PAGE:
First Lady Talks Academics, Careers With D.C. Students

ABC News' Karen Travers and Yunji de Nies report:

First lady Michelle Obama had a candid conversation with a group of African-American students at Washington D.C.’s Anacostia High School this afternoon, telling them that when she was growing up, people told her, “You talk funny, you talk like a white girl.”

Speaking to the students about how she achieved success in school and in her career, Mrs. Obama said there was no magic to her story .

She described her working-class upbringing on the South Side of Chicago and told the students how it was important to her to get good grades, not because of her parents but because it was something she wanted for herself .

“I wanted an A, you know, I wanted to be smart, I wanted to be the person who had the right answer.  And I didn't care whether it was cool, because I remember there were kids around my neighborhood who would say, "Ooh, you talk funny, you talk like a white girl,” the first lady said. “I heard that growing up my whole life. I was like, I don't even know what that means, but you know what, I'm still getting my A.”

Michelle Obama went to Princeton University and earned her law degree at Harvard.

The first lady’s visit was part of a day of events for Women’s History Month that included outreach to local students and an evening event at the White House. 

She met with 13 Anacostia students who she said were selected because of their potential.

“I didn't just want to the kids who had already arrived, but kids who were pushing to get to the next place,” she said.

Mrs. Obama said where she grew up, being smart “wasn't necessarily the cool thing to be.” 

Speaking to a group that included at least one athlete, the first lady talked about her brother Craig’s experience playing basketball at Princeton and then professionally in Europe. She noted that he went to Princeton to get an education and later went on to get an MBA.

“He could have made choices about making basketball a bigger priority, but he always put education first,” she said.

The first lady offered the Anacostia students advice about how to get ahead and fielded some unusual questions like “Do you put your own makeup every day?” and “What do you do for fun?”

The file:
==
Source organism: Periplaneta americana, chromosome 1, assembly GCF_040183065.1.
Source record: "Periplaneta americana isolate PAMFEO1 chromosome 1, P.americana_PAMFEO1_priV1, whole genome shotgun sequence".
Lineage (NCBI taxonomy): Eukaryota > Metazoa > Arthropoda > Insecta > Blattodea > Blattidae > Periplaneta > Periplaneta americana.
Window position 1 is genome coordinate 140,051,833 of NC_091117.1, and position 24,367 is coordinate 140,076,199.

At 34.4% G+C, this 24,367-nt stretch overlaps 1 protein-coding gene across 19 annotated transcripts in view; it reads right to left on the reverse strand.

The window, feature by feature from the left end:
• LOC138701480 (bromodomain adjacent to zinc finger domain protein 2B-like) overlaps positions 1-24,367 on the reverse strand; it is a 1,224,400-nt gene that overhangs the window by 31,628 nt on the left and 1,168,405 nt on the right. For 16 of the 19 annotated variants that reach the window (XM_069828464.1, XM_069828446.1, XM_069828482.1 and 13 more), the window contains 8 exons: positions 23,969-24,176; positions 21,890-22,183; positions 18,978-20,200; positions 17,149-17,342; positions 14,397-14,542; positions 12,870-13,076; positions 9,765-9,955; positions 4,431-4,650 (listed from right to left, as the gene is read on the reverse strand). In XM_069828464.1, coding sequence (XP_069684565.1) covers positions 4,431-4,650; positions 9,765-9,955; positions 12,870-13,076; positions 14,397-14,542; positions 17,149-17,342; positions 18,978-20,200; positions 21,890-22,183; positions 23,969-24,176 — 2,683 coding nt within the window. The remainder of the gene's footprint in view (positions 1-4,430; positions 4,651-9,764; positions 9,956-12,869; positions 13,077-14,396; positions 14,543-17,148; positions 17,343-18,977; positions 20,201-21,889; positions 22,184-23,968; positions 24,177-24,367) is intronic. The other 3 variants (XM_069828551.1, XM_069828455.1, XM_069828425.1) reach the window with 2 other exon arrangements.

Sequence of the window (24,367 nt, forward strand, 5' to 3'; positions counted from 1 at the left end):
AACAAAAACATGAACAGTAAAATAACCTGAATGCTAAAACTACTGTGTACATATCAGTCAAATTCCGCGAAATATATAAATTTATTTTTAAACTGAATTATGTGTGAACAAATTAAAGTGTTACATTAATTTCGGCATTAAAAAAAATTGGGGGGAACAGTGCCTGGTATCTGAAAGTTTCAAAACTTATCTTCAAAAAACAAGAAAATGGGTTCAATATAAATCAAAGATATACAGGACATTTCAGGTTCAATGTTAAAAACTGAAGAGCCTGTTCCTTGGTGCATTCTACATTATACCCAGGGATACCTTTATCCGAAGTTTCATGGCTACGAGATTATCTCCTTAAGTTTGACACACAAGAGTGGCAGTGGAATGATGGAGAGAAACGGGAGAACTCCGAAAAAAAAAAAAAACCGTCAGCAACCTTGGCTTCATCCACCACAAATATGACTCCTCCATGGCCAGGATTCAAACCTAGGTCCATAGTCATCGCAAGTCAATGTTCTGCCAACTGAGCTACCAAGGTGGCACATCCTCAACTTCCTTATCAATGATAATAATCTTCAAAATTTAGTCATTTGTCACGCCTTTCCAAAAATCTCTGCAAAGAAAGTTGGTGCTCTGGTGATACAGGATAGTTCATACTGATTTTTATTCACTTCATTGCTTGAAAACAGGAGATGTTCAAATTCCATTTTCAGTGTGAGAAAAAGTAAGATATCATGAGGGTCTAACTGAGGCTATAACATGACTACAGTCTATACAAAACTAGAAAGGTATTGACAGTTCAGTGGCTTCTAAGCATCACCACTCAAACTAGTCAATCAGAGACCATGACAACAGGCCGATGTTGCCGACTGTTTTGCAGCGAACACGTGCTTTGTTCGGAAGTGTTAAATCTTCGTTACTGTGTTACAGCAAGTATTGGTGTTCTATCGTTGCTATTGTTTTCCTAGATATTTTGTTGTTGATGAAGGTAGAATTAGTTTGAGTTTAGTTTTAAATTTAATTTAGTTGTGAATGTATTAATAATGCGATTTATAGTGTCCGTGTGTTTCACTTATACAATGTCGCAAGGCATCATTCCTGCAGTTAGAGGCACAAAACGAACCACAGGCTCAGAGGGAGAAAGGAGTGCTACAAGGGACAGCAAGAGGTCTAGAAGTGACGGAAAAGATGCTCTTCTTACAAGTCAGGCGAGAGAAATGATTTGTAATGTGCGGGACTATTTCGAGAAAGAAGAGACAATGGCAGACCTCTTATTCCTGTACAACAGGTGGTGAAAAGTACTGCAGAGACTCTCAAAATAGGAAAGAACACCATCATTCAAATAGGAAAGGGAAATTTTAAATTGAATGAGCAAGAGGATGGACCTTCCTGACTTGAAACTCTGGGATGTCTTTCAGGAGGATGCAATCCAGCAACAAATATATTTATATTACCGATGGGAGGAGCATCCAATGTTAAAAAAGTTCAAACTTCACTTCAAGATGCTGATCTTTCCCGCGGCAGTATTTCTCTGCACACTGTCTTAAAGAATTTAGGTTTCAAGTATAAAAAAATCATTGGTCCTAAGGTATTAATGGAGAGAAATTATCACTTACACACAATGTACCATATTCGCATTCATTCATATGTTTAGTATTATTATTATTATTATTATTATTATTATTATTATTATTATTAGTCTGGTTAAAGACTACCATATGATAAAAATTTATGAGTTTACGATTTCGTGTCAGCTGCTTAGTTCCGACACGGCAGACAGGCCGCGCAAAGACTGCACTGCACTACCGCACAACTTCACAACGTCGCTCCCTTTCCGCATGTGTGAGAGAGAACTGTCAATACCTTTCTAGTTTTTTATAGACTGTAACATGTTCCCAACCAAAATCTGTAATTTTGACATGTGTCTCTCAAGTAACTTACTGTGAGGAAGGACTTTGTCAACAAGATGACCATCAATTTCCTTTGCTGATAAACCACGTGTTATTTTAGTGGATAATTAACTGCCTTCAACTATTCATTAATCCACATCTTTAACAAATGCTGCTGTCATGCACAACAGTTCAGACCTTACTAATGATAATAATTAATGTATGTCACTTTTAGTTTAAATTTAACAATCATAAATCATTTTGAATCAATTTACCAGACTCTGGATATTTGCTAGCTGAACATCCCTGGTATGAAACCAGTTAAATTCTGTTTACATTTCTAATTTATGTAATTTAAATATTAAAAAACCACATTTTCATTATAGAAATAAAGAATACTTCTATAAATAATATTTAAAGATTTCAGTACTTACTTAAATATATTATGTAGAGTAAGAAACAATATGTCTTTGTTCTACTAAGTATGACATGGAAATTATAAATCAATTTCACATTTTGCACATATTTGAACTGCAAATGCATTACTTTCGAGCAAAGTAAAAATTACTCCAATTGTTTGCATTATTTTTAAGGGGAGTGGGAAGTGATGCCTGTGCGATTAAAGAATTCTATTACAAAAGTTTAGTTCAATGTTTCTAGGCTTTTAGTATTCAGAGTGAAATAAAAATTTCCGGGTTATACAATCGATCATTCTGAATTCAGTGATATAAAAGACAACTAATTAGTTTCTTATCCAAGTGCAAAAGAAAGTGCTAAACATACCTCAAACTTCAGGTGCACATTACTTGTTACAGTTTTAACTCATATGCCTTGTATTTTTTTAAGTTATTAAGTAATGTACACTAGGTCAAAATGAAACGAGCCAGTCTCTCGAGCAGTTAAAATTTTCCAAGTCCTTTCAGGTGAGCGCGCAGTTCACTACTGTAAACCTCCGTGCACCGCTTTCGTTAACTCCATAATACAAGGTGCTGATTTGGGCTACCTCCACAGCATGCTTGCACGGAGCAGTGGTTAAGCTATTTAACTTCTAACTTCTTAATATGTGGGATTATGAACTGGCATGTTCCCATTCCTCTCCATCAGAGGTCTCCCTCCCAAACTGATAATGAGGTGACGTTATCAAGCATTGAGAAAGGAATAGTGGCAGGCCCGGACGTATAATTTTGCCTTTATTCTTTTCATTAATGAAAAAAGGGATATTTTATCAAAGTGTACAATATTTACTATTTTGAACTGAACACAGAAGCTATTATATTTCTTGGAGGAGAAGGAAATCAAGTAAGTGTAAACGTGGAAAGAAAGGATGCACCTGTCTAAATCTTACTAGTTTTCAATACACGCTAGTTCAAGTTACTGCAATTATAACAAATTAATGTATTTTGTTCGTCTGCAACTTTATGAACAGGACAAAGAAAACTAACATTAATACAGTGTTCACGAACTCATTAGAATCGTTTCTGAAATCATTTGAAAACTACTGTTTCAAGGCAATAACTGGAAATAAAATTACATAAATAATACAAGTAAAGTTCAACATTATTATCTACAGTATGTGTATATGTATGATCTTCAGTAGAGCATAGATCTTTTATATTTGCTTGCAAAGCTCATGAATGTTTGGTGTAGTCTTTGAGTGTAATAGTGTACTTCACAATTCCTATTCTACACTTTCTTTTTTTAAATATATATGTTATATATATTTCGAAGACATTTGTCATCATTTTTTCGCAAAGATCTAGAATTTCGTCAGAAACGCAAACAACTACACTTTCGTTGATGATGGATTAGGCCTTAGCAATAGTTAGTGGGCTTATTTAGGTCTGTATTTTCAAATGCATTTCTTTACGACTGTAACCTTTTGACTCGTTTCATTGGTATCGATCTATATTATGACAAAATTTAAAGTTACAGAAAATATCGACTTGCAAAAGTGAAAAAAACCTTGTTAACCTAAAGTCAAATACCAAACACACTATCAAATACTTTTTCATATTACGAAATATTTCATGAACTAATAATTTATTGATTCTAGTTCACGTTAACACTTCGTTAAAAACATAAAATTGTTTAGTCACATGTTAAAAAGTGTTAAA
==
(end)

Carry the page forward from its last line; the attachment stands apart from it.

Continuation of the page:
Mrs. Obama admitted that she has not seen a grown-up moving in a long time, that it’s all kids stuff these days. The first lady said she does her own makeup, except for special occasions.

Mrs. Obama kicked off the day with a White House gathering for the “women of excellence,” including musicians Alicia Keyes and Sheryl Crow, actress Phylicia Rashad and basketball star Lisa Leslie Lockwood.

This afternoon the group fanned out across the city and suburbs to visit area schools to talk with students about their career goals and ambitions. 

The first lady said this morning that an event like this, focusing on young girls, was one of her dreams during the campaign, when it became clear that her husband could be the next president.

“As I started thinking about the kinds of things that I wanted to see happen, this day was one of those things -- gathering an amazing group of women together, and going out, and talking to young girls around this country,” she said in the White House’s Diplomatic Reception Room.

Mrs. Obama said the goal of this day of outreach was to share stories with young girls and show them how they “forged a path to some amazing things.”

“Our job is simple: Just be open, be honest, be real, be clear, and have fun,” she said.

Today’s events are part of the first lady’s continued efforts to reach out to the Washington D.C. community and open up the White House. Mrs. Obama said today that many of District’s students need to be reminded that the White House is not just some far off place, out of touch from the local community and its problems. 

“We're close, this isn't a distant relationship,” she said.

The first lady said that students need to be reminded “that they can imagine the people who live here and what goes on here, and that there's a close connection between their lives and ours. And there's nothing more powerful than going into their states and having that kind of conversation.”

Later this evening, Mrs. Obama will host these women and a group of DC area high school students for dinner and entertainment at the White House.

“Many young people will have never set foot in this place, never could have imagined that they'd be dining in the East Room with so many great people who will be joined by even more women.  But just imagine what they're going to feel like at the end of this day. And then we can do this again and again and again,” she said this morning.

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